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Advanced Elements AdvancedFrame Review

With excellent handling, a long lifespan, and great comfort, this kayak will go the distance
Advanced Elements AdvancedFrame
Photo: REI Co-op
Best Buy Award
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Price:  $540 List | Check Price at REI
Pros:  Handles well, high durability, fast, stable, fabric is water resistant
Cons:  Heavy, floor difficult to inflate, hard to drain
Manufacturer:   Advanced Elements
By Maggie Brandenburg ⋅ Senior Review Editor  ⋅  Jul 16, 2021
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73
OVERALL
SCORE


RANKED
#2 of 13
  • Handling - 25% 9
  • Comfort - 25% 8
  • Ease of Set Up - 20% 5
  • Portability - 20% 6
  • Durability - 10% 8

Our Verdict

It's uncommon to see such a high-performing model offered for such a comparatively competitive price, but that's the Advanced Elements AdvancedFrame. With an internal aluminum frame and waterproof fabric on the exterior, this inflatable boat glides seamlessly through the water. It's stable and fast, and we found it highly enjoyable to paddle even on long journeys. It's heavy for a single boat, but once on the water, we were always happy we'd hauled it out. If you're looking for an incredible performance from your inflatable kayak without spending thousands of dollars, this Advanced Elements model is a prime contender to make your dreams come true.

Compare to Similar Products

 
Awards Best Buy Award  Best Buy Award Top Pick Award  
Price $540 List
Check Price at REI
$650 List$314.99 at AmazonCheck Price at REI
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$217.72 at Amazon
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Pros Handles well, high durability, fast, stable, fabric is water resistantGood storage, stable, easy to dryComplete package, doesn't soak up water, spacious, can paddle solo alsoExtremely portable, maneuverable, stable, easy set upVery inexpensive, everything included, low and stable
Cons Heavy, floor difficult to inflate, hard to drainMismatched valves, catches wind, bag isn't greatSmall paddle blades, unimpressive attachments, materials less durableLow durability, poor tracking, weight doesn’t include pump or paddleNot durable, pump is inefficient, average portability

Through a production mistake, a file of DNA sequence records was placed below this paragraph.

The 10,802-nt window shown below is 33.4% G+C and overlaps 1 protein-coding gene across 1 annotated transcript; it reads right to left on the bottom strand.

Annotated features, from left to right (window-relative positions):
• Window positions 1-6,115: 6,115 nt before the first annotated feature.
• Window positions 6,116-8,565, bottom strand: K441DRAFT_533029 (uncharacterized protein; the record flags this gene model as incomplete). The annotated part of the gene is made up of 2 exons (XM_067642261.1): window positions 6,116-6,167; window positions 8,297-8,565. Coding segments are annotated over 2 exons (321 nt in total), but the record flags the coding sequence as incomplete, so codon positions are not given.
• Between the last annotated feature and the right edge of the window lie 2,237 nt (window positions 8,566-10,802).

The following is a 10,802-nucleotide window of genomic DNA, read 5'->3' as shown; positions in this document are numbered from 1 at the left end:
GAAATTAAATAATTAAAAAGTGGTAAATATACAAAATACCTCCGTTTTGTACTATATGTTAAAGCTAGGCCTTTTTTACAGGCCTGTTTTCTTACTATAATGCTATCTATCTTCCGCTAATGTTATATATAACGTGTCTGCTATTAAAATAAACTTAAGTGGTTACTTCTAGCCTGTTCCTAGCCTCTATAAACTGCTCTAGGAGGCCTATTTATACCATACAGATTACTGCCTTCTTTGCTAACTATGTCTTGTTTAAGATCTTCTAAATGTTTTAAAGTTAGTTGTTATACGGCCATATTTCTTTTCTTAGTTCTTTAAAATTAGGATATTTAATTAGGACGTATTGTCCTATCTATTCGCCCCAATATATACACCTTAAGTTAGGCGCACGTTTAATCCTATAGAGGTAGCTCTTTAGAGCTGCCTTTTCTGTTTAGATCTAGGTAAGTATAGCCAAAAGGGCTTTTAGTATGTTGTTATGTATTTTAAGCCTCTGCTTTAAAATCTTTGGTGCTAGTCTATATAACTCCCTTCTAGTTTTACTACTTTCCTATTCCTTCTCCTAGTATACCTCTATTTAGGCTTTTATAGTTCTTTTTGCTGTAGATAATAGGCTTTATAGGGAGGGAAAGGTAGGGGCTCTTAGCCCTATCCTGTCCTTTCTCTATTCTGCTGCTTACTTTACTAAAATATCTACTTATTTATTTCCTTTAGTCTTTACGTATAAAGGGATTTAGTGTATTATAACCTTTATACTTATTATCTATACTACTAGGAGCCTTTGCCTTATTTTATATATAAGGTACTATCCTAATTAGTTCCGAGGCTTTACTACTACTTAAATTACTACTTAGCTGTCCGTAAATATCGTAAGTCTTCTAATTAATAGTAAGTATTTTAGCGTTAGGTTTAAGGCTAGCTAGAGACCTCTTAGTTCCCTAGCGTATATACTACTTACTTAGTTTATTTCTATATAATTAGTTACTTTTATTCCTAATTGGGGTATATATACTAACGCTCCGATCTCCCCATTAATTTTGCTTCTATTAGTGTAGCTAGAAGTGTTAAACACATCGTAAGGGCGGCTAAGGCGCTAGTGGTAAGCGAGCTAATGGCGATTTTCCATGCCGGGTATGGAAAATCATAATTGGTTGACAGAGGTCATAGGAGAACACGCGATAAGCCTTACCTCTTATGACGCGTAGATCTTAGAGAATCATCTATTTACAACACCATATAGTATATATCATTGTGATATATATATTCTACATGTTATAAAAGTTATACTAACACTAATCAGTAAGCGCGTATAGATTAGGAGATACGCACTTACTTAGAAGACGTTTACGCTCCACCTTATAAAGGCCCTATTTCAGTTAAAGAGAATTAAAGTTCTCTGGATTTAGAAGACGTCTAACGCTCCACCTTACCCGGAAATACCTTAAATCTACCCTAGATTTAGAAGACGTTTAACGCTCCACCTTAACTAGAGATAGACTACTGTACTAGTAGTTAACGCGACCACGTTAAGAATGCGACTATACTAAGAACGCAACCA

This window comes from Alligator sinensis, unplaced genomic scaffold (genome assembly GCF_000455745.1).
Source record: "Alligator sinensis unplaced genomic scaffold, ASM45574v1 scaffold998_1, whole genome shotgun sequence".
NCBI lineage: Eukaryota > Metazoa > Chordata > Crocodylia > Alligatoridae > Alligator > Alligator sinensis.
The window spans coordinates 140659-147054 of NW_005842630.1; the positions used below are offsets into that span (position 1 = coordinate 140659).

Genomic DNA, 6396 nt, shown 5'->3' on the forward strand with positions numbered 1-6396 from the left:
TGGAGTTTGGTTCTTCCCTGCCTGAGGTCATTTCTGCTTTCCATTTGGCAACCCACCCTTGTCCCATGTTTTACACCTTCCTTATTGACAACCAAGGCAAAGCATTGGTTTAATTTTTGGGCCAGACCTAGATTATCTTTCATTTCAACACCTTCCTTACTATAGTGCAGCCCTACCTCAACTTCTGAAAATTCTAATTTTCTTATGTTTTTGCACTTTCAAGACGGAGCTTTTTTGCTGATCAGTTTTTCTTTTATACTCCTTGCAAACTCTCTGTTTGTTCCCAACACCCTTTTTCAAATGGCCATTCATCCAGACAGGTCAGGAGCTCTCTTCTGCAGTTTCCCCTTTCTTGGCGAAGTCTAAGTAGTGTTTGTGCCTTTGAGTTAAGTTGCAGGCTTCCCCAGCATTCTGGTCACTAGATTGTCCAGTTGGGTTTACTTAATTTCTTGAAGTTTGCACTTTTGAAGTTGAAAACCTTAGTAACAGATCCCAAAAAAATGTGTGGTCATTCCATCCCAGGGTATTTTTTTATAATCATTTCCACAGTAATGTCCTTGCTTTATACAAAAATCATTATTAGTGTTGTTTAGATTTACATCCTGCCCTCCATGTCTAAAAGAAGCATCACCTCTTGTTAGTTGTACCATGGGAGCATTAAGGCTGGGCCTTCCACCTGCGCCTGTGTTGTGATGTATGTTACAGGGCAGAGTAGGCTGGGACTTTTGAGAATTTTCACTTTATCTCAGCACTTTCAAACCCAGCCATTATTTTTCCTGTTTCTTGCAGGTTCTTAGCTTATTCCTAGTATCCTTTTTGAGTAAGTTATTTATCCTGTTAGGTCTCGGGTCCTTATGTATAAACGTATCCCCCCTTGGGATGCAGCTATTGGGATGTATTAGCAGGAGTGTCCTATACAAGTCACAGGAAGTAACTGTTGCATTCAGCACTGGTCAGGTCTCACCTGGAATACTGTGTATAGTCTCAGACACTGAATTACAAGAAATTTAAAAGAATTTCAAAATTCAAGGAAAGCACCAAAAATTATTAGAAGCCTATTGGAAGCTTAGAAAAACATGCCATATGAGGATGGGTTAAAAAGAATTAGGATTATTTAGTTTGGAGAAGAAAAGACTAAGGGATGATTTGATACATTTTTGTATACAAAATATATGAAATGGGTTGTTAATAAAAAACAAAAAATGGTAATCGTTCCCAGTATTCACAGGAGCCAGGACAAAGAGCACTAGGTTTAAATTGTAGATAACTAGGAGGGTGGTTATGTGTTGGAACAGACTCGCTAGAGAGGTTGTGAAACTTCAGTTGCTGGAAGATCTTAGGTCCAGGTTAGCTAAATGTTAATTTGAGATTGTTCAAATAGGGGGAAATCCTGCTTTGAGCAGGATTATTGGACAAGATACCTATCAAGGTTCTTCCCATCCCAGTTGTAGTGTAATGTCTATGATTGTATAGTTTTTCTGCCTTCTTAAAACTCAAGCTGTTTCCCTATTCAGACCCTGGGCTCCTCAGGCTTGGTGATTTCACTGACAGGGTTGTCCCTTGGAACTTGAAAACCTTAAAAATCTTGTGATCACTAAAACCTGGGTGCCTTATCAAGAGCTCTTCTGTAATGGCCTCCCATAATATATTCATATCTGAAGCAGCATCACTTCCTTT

Bottom Line With excellent handling, a long lifespan, and great comfort, this kayak will go the distanceA stable boat with solid storage that's easy to paddle and easy to pack awayEverything you need to get out on the water with a friend or by yourself for a great priceGetting on the water miles from any roads has never been easier than with this extremely portable kayakWhat it lacks in finesse and durability it makes up for with a shockingly low price tag and decent handling
Rating Categories AdvancedFrame Aquaglide Navarro 110 Intex Excursion Pro K2 Advanced Elements P... Intex Challenger K2
Handling (25%)
9.0
7.0
7.0
4.0
5.0
Comfort (25%)
8.0
8.0
6.0
4.0
4.0
Ease Of Set Up (20%)
5.0
6.0
7.0
7.0
6.0
Portability (20%)
6.0
5.0
6.0
9.0
5.0
Durability (10%)
8.0
7.0
4.0
3.0
2.0
Specs AdvancedFrame Aquaglide Navarro 110 Intex Excursion Pro K2 Advanced Elements P... Intex Challenger K2
Measured Weight (boat and storage bag only) 33.25 lb 32.0 lb 34.6 lb 5.25 lb 27.5 lb
Capacity Single; 300 lbs Single; 250 lb Tandem; 400 lbs Single; 250 lbs Tandem; 400 lbs
Kayak Size (length x width) 10' 3" x 2' 9" 11' 5" x 2' 11" 12' 6" x 2' 8" 7' 6" x 2' 11" 11' 5" x 2' 11"
Packed Size (length x width x height) 33" x 16" x 15" 22" x 14" x 20" 26" x 19" x 19" 14" x 12" x 7" 28" x 18" x 12"
Included Accessories Repair kit Quick-release fin and repair kit Paddles, pump, repair kit, GoPro/phone mount, fishing rod holders, and pressure gauge Repair kit Repair patches, pump and paddles
Material/Construction Aluminum ribs in bow & stern, PVC-coated polyester 600D hex ripstop polyester (fabric top) 3-ply PVC vinyl laminate with polyester core Polyurethane-coated ripstop polyester 30-gauge PVC vinyl, I-beam floor